Julia Sanger, whose tiny ice cream shop flooded twice in two years in
Maryland's historic Ellicott City, joked darkly that the disasters left many
local business owners in need of therapy. Shops on the former mill town's
picturesque Main Street are barely back on their feet more than a year after
the second flood. Some are boarded up, and others open just a few hours a day.
Several heavily damaged buildings are due to be torn down.
"Some of my
friends down here, I know they sought professional therapy. I know there's
probably some who should have and didn't," said Sanger, whose shop got 6
feet of muddy floodwater in 2016 and 8 ft in 2018. "I drink a lot,"
she added. "I'm not going to lie. I'm definitely drinking more than I did
before." She has also moved her shop to higher ground. Worsening extreme
weather linked to climate change is creating hardships for many, from immediate
deaths and injuries to increases in asthma and heat stroke. But the
psychological trauma that often accompanies such losses is barely on the map.
anxiety, suicide and post-traumatic stress disorder tend to increase after
floods, storms, wildfires and heatwaves, according to the American Psychological
Association (APA), which represents psychologists in the United States.
"The problem with that link is it's not like so obvious. It's not like I
stick a needle in you, you feel pain right away," said Anthony Ng, former
head of the APA's caucus on climate change and mental health. "Some of
this is so insidious and gradual that people won't realize it until it's too
late. That's why it's hard for a lot of people to appreciate it."
The debate over
how to safeguard residents of picturesque Ellicott City, a tourist draw an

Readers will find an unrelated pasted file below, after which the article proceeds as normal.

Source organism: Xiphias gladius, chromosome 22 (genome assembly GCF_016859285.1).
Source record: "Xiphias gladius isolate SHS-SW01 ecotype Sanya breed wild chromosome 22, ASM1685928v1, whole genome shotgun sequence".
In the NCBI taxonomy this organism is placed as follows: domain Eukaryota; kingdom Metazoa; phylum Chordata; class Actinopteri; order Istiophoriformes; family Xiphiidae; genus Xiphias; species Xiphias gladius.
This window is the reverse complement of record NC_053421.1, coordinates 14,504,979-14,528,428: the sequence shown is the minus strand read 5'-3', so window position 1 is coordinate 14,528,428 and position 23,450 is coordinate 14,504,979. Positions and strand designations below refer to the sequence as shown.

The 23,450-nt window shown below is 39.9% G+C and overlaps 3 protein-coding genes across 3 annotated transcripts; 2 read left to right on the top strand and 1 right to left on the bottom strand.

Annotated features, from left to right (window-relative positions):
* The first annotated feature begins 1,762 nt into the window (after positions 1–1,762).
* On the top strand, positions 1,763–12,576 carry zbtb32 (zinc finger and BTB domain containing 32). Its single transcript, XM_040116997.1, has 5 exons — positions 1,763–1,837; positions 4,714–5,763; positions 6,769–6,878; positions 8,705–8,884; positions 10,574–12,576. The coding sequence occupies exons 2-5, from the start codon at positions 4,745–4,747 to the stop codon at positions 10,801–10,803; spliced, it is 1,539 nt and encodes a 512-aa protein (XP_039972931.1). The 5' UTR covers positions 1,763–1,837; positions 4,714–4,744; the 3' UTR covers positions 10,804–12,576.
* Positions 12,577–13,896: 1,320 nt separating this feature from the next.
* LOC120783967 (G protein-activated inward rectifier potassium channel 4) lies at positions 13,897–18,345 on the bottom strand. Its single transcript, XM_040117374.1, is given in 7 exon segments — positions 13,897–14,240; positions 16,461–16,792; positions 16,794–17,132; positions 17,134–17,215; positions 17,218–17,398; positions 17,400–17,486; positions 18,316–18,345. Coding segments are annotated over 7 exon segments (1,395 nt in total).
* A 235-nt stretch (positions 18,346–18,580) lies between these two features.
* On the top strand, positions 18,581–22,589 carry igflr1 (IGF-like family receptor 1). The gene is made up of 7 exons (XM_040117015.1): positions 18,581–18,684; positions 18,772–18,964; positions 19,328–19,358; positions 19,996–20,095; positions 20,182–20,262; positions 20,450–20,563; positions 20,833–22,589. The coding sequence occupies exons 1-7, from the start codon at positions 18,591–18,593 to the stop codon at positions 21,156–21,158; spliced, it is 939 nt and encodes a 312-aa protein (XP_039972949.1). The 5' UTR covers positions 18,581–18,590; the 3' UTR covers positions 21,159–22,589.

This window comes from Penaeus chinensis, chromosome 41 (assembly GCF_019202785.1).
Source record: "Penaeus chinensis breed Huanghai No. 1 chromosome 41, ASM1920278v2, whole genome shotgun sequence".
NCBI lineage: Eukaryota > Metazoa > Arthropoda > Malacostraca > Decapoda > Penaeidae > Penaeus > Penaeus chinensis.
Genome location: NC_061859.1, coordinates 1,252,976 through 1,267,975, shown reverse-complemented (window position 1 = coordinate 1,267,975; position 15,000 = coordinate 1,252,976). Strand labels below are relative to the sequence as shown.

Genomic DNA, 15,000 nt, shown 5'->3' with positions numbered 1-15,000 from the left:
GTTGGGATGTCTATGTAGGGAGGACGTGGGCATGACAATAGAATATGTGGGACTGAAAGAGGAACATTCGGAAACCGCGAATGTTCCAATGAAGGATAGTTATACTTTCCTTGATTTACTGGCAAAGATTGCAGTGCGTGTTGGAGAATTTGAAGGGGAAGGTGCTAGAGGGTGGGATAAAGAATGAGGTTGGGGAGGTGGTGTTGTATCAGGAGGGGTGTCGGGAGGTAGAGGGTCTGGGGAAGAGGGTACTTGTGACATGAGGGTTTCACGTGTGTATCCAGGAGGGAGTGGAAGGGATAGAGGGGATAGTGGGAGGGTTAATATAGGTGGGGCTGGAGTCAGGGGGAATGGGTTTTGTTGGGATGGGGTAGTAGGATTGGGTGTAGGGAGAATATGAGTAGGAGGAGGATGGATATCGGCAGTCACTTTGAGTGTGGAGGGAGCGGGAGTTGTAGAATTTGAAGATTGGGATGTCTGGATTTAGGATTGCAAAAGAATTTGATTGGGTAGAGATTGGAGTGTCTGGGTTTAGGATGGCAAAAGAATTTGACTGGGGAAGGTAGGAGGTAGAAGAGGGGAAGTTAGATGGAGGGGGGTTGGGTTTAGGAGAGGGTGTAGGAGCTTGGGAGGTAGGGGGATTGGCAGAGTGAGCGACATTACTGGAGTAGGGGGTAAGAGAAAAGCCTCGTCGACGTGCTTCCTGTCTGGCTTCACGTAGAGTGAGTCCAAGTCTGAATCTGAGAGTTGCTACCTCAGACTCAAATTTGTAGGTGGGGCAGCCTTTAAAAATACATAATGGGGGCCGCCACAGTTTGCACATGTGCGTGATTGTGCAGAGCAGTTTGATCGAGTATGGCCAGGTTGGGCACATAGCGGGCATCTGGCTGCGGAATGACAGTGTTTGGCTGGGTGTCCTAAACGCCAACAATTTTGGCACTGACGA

hour's drive north of Washington, DC, illustrates the challenges many towns are
facing as the world becomes warmer and wetter. The town was devastated in 2016
by a so-called 1,000-year flood - meaning a magnitude with a one-in-1,000
chance of occurring in any year. The Patapsco River, which runs through the
town, rose more than 13 ft in less than two hours.
Less than two
years later, a 1,000-year storm struck again, overwhelming the tributaries that
converge under the old mill town's buildings and feed into the Patapsco. Warmer
temperatures are increasing heavy downpours, and rainfall has been growing in
intensity in the Northeast, according to the government's 2018 National Climate
Assessment, risking power outages and the viability of roads and bridges.
As Ellicott City
has become more built up, floodwater flows across paved roads and rooftops,
instead of percolating down through the soil as it used to - a phenomenon known
as urban runoff, which is worsening globally as cities grow. In the wake of the
2018 floods, the county launched the Ellicott City Safe and Sound plan, which
involves demolishing some old buildings, making tunnels to carry water under
roads and clearing waterways more regularly.
Officials are also
testing a flood warning system, with emergency sirens telling people to move to
higher ground. It has caused some alarm among residents, said Amy Miller, a